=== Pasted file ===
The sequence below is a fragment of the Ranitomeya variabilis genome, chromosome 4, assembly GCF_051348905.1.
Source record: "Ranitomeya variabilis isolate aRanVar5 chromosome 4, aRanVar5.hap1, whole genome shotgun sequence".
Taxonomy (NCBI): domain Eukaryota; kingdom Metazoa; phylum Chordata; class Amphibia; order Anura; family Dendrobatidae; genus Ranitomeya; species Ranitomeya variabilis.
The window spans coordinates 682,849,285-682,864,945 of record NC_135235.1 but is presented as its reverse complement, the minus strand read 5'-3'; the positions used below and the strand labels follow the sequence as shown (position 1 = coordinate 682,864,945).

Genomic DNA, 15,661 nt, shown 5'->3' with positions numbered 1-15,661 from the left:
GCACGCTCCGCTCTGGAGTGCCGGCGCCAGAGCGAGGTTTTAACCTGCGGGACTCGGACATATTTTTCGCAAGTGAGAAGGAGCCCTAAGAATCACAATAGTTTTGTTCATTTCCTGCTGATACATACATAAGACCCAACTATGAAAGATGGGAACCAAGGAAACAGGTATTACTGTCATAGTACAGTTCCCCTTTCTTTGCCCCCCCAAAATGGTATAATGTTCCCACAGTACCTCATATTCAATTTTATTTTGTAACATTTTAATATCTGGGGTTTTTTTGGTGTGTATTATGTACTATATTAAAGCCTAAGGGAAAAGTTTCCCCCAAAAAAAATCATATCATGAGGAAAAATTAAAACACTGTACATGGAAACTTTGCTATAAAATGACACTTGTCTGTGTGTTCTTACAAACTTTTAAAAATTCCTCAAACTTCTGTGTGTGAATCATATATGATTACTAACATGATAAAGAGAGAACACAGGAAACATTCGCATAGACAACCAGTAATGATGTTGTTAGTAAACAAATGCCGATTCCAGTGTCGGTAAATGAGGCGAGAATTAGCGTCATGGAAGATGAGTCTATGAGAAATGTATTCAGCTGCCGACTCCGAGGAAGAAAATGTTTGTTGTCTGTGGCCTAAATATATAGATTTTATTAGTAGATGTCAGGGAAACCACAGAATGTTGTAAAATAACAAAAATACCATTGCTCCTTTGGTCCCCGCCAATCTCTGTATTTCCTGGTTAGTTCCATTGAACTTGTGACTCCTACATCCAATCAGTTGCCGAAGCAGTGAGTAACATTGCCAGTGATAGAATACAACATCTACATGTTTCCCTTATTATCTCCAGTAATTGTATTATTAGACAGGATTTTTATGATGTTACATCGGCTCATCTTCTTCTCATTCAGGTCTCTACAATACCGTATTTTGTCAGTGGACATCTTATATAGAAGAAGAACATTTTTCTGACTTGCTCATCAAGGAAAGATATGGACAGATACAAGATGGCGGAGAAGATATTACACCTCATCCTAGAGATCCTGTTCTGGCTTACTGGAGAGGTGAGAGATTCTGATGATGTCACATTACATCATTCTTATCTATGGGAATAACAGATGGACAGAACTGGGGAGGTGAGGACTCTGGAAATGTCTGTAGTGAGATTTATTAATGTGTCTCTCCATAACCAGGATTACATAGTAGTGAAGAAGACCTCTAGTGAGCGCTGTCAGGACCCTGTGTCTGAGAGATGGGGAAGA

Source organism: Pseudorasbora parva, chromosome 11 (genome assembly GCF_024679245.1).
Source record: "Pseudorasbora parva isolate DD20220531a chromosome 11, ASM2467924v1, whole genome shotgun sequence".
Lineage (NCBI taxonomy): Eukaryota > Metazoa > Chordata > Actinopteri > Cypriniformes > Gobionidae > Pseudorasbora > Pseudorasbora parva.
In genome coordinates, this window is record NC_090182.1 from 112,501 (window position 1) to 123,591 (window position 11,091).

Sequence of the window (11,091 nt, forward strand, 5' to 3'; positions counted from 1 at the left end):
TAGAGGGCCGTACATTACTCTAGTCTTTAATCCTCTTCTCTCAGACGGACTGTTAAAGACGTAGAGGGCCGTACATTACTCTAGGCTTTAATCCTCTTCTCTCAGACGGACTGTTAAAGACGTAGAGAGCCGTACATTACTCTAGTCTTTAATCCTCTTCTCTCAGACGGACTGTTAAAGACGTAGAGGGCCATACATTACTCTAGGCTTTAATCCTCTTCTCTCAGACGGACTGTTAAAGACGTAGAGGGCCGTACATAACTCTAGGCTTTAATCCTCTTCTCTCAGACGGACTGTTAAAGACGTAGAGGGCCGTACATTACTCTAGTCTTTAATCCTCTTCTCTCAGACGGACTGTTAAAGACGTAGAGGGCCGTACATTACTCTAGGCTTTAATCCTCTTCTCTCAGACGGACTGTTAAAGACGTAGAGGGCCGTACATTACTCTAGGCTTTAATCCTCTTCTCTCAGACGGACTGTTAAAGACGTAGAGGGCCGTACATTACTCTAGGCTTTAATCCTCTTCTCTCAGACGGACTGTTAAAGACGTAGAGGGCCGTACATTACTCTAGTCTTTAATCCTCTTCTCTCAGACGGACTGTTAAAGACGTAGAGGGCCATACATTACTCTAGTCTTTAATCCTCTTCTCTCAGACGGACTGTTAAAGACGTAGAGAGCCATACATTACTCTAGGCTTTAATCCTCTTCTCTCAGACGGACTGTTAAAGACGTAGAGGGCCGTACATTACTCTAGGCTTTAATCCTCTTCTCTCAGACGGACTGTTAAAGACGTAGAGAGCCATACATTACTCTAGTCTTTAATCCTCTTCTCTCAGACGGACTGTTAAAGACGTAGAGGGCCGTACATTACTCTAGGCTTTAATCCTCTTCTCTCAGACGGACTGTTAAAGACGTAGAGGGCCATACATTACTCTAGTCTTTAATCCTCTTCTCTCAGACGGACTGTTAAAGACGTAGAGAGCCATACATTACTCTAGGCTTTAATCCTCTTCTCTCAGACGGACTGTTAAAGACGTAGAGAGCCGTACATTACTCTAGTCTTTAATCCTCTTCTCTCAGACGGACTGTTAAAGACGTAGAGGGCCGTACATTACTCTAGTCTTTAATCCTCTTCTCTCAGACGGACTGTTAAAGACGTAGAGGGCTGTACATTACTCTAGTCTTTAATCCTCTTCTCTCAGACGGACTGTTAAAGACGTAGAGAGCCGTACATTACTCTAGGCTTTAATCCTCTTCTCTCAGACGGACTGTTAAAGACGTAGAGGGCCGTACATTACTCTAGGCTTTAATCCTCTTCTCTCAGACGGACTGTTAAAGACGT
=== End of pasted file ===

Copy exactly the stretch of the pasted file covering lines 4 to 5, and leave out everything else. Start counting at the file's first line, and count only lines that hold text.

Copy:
The window spans coordinates 682,849,285-682,864,945 of record NC_135235.1 but is presented as its reverse complement, the minus strand read 5'-3'; the positions used below and the strand labels follow the sequence as shown (position 1 = coordinate 682,864,945).

Genomic DNA, 15,661 nt, shown 5'->3' with positions numbered 1-15,661 from the left: